Life Insurance  

PRA placates insurers ahead of January solvency deadline

PRA placates insurers ahead of January solvency deadline

The Prudential Regulation Authority has set out to bust some myths around the implementation of EU solvency rules, stating that they will firms plenty of time to adapt to the new regime and not use them to increase capital requirements across the sector.

In a speech at the Association of British Insurer’s Solvency II event yesterday (9 July), executive director for insurance supervision Sam Woods also sought to reassure the industry that the regulator was not looking to simply keep the current Icas regime alive.

He stated that the immediate priority was to ensure a smooth transition to the new regulations from 1 January 2016 and added that providers will have plenty of time to adjust.

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“The industry has made a tremendous effort to make the transition a successful one. The circumstances have been difficult, with a delay to political agreement on important aspects of the new regime compressing the time that the industry has had to prepare,” said Mr Woods, adding that the delay also added to the costs of implementation.

The PRA is focused on an orderly transition and Mr Woods admitted that recent changes in the microstructure of some financial markets have reduced liquidity and made them more susceptible to disorderly trading even in response to small shocks.

“It is not yet clear how much impact Solvency II will have on the asset side of insurers’ balance sheets, but given that UK insurance firms manage in the region of £200bn in assets, it would seem wise to implement the new regime carefully.”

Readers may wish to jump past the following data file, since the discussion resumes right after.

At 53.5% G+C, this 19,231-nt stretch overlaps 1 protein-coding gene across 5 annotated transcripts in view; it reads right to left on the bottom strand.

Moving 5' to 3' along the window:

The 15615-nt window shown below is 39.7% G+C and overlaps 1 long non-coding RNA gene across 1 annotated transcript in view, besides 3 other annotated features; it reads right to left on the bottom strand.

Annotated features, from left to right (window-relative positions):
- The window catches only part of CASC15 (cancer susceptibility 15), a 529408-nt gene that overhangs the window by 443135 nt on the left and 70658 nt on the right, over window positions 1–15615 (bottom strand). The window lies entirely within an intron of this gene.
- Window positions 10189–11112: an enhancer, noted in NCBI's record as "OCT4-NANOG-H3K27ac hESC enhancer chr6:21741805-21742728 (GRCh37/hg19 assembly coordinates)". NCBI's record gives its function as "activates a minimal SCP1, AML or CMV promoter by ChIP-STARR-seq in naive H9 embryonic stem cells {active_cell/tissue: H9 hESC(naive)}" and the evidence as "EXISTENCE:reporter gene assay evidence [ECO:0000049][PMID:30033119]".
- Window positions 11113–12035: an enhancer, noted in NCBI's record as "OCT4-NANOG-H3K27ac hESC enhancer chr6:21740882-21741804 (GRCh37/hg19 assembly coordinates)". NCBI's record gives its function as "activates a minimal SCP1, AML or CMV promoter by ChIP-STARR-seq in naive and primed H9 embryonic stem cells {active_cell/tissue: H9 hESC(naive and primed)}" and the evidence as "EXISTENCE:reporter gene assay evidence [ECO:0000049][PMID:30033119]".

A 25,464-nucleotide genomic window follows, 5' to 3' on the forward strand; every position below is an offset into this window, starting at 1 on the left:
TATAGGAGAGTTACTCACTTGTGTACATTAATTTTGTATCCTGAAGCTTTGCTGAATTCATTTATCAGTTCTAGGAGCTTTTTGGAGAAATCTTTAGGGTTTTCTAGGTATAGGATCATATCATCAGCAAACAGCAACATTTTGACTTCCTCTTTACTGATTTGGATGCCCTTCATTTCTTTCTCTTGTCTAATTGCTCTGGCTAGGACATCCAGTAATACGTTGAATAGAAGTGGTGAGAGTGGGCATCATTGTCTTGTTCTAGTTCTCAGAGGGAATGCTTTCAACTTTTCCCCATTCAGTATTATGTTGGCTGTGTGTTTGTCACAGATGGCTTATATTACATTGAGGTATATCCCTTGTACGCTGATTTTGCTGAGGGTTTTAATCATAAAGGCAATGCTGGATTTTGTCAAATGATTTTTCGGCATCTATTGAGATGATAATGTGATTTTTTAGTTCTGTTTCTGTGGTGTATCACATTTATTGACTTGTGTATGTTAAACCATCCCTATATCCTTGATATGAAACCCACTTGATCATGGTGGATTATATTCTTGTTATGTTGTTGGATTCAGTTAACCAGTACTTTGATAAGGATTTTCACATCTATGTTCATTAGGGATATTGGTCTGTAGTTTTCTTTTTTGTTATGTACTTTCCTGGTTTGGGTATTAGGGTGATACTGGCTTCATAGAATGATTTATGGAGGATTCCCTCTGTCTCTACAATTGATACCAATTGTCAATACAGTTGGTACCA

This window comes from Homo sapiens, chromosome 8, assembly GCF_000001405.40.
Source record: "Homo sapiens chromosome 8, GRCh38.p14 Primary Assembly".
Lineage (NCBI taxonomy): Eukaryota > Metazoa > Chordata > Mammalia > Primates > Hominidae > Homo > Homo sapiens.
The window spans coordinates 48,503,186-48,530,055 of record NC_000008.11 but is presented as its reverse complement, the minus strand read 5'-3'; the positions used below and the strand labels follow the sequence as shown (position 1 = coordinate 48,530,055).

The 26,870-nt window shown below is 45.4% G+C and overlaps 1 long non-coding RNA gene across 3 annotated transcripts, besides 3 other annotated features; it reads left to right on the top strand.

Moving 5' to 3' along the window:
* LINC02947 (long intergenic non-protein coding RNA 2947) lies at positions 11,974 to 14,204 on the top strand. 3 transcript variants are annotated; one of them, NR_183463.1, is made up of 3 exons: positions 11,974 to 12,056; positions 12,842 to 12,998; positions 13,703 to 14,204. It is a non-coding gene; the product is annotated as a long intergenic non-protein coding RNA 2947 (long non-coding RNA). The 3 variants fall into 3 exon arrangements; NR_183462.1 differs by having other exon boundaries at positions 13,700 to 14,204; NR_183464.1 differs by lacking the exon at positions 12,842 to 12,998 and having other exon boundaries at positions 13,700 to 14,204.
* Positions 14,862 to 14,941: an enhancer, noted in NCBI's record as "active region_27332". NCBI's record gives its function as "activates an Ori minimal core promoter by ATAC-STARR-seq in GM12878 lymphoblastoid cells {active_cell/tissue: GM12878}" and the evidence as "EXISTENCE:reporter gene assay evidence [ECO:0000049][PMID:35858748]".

He continued that this is why capital requirements are so crucial, citing problems the banking sector had when trying to implement CRDIV, the European vehicle for Basel III.

“The financial crisis had made it abundantly clear that our capital regime for banks was wholly inadequate,” Mr Woods noted.

“European legislators foresaw this and therefore (very sensibly in my view) included within the directive transitional measures which allow firms significant breathing space as they adapt to the new regime.”

The Bank of England will allow full use of transitional measures by those firms that qualify to use them, with the ABI’s director general Huw Evans welcoming their use.

“The transitional measures are a key part of the new regulatory regime and it is reassuring to receive formal confirmation that the PRA will allow the full use of these measures to firms, including for the payment of dividends,” he said.

In his speech Mr Woods had again clarified the PRA’s position, explaining that when they consider whether or not firms are in a position to pay dividends, one of the main quantitative yardsticks used is capital levels after the benefit of transitionals.